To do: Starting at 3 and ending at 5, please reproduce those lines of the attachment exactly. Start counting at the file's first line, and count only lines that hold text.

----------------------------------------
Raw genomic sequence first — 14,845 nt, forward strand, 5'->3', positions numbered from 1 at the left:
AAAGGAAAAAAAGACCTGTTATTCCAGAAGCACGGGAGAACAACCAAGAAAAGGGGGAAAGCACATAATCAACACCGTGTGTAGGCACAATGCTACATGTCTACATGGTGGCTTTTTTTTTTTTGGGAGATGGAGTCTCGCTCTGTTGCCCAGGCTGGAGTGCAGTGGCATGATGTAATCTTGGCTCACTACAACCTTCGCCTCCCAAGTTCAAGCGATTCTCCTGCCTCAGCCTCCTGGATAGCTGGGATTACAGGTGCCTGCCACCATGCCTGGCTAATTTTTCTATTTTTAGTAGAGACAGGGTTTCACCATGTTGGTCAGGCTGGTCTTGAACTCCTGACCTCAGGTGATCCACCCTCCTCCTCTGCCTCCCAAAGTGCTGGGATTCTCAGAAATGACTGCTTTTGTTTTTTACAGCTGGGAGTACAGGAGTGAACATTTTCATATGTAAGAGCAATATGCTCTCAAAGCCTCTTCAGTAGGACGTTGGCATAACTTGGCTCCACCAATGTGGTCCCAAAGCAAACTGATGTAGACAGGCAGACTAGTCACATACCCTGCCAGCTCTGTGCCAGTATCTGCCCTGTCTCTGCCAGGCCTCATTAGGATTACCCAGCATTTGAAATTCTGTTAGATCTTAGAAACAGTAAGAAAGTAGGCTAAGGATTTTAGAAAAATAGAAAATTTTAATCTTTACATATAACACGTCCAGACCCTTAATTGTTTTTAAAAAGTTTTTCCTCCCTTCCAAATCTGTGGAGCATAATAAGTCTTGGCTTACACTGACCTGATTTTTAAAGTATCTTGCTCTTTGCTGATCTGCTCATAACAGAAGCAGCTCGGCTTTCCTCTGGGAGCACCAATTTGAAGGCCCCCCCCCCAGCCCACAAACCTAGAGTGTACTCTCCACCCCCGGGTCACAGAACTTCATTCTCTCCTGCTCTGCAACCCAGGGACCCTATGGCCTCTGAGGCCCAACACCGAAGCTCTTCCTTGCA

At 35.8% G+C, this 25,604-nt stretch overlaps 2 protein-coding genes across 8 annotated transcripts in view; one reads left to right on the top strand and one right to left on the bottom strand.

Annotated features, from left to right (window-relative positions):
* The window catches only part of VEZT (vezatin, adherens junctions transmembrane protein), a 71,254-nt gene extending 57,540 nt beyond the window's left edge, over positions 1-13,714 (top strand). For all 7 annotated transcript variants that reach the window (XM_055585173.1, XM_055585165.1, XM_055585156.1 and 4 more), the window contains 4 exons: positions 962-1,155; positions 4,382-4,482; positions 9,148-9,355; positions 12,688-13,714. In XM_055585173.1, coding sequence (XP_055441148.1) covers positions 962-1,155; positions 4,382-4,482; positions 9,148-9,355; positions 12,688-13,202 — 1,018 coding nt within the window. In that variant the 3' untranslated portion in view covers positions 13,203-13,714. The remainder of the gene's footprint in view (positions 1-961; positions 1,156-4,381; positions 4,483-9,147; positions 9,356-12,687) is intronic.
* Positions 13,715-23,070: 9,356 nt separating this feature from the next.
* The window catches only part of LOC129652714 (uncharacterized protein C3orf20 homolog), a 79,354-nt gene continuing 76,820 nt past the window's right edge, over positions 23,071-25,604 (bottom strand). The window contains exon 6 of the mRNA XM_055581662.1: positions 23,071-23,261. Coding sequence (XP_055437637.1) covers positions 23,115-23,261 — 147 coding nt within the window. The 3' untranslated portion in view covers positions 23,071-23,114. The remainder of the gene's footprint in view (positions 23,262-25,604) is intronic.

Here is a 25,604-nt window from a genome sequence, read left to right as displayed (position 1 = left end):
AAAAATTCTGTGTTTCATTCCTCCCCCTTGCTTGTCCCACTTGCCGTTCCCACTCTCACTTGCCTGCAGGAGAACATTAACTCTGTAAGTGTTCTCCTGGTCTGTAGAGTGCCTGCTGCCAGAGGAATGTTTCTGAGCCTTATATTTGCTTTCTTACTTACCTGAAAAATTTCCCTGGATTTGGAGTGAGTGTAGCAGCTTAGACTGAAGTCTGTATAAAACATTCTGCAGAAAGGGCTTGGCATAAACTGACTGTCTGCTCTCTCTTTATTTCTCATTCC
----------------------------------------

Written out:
At 35.8% G+C, this 25,604-nt stretch overlaps 2 protein-coding genes across 8 annotated transcripts in view; one reads left to right on the top strand and one right to left on the bottom strand.

Annotated features, from left to right (window-relative positions):
* The window catches only part of VEZT (vezatin, adherens junctions transmembrane protein), a 71,254-nt gene extending 57,540 nt beyond the window's left edge, over positions 1-13,714 (top strand). For all 7 annotated transcript variants that reach the window (XM_055585173.1, XM_055585165.1, XM_055585156.1 and 4 more), the window contains 4 exons: positions 962-1,155; positions 4,382-4,482; positions 9,148-9,355; positions 12,688-13,714. In XM_055585173.1, coding sequence (XP_055441148.1) covers positions 962-1,155; positions 4,382-4,482; positions 9,148-9,355; positions 12,688-13,202 — 1,018 coding nt within the window. In that variant the 3' untranslated portion in view covers positions 13,203-13,714. The remainder of the gene's footprint in view (positions 1-961; positions 1,156-4,381; positions 4,483-9,147; positions 9,356-12,687) is intronic.